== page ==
My consolation prize.
Writing has been a challenge for me lately. I've been putting it off for lot of reasons. Part of it is because I don't know what to write about. Which is ironic, because all I ever do is think about things that I could totally write about for hours. Part of it is because I felt discouraged. The last blog post I wrote was honestly the one I'm most proud of to this day. I thought super hard about it. I was more in my element than I'd ever been while writing it. But it didn't elicit the response I was hoping. It didn't get as many likes or shares as others I've written in the past -- others that I barely put any thought or effort into. All around it was a disappointment to me, because nobody else seemed to like it. So I didn't want to write again until I thought of something that I knew people would love. But day after day, when I sat down to reflect on new ideas I've learned or my opinions on prevalent issues, I ended up just closing the tab. I was so concerned about writing something that people would love, and that's what paralyzed me.
I've never really thought of myself as one to be driven by the approval of others, but here I am. I thought my intentions were innocent enough...
"I just want my blog to be a light for people (as long as it's bright as hell)."
"I'll be happy if my writing impacts just one person (but 100 likes on Facebook would be even better)."
I JUST WANT PEOPLE TO VALIDATE MY EXISTENCE.
Boy, don't we all. It's tough being a person, you know? We all just want to feel loved and accepted. The problem is that we're looking for validation in all the wrong places.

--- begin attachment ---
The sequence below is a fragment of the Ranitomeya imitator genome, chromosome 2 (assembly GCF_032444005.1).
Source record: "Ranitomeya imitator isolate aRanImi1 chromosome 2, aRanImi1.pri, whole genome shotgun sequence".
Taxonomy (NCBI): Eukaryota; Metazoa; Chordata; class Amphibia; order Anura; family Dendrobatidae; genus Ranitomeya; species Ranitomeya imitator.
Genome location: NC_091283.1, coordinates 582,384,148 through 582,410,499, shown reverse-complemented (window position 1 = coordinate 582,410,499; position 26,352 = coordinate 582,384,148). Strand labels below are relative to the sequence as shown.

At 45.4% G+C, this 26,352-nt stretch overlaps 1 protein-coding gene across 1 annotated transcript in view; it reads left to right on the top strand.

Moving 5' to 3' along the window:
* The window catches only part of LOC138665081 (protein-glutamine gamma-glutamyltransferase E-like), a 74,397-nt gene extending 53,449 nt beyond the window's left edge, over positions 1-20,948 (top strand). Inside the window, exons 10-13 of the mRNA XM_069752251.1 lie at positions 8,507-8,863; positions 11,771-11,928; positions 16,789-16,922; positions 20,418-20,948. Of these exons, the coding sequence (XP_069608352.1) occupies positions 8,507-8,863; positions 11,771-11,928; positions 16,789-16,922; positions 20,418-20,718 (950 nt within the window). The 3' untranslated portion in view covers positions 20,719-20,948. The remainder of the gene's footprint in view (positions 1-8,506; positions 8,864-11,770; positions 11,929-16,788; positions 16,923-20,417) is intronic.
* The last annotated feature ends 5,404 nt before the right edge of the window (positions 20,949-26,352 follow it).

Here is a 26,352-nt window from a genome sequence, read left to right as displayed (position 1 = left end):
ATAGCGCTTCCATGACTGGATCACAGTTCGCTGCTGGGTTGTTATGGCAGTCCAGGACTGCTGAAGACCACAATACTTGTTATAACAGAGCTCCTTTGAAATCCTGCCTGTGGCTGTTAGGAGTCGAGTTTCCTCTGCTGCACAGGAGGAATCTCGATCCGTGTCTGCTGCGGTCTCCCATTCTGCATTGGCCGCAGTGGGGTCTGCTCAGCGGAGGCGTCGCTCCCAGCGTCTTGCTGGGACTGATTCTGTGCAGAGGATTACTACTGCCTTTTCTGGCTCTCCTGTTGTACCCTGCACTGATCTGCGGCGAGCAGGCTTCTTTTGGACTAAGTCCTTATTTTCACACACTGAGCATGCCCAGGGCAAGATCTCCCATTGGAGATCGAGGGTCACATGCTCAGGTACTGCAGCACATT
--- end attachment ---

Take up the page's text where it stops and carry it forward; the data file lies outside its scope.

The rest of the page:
We do things on the basis of whether they'll make us look better to others or feel better about ourselves. Either way, it's about us.
We want to love ourselves and we want people to love us, too. Either way, it's about us.
I watched Hannah Brencher's "Craving: Faith" webinar the other night, and she gave the best advice: The best way to love yourself is to forget about yourself.
When I refuse to write a blog post in fear of nobody liking it, I'm selfishly protecting my own fragile ego. I'm looking for approval in the wrong places. I need to know that I'm already loved and accepted by the only dude who matters.
Generally speaking, there's a lot of shit we have to deal with as human beings. But I just finished reading The Reason For God a couple nights ago, and it hit me with the greatest realization of all time: We don't have to deal with that shit. Jesus already dealt with it for us.
There's no need to put our worth in the number of likes we get on a blog post or how much money we make. But we do -- because we're only human -- and it enslaves us. When we put all of our worth in those things, they're going to disappoint us at some point, and it'll wreck us. But the cool thing about God is that he's the same today as he was yesterday, and the same as he'll be forever. He'll always be there, even when we lose our jobs or when people criticize us or when we delete an Instagram post because it didn't get enough likes. He'll be there. And if we could just put all of our worth in him instead of how many people will like/admire/envy our shit, we'd be better people for it.
I need to just sit down and write because that's the gift I've been given, and that's what helps me reach people. If 100 people read my silly blog post and love it, then that's amazing. If Isaac is the only person who reads it because I force him to, that's also amazing. I can't be scared to share parts of me with this world just because I'm afraid it won't accept me. I can't let what I do become who I am. Even though I'm deeply tied to my writing, my identity isn't in my writing. My identity is in Christ. And when I've had a bad day or a disappointing blog post, that's the best consolation prize I could ask for.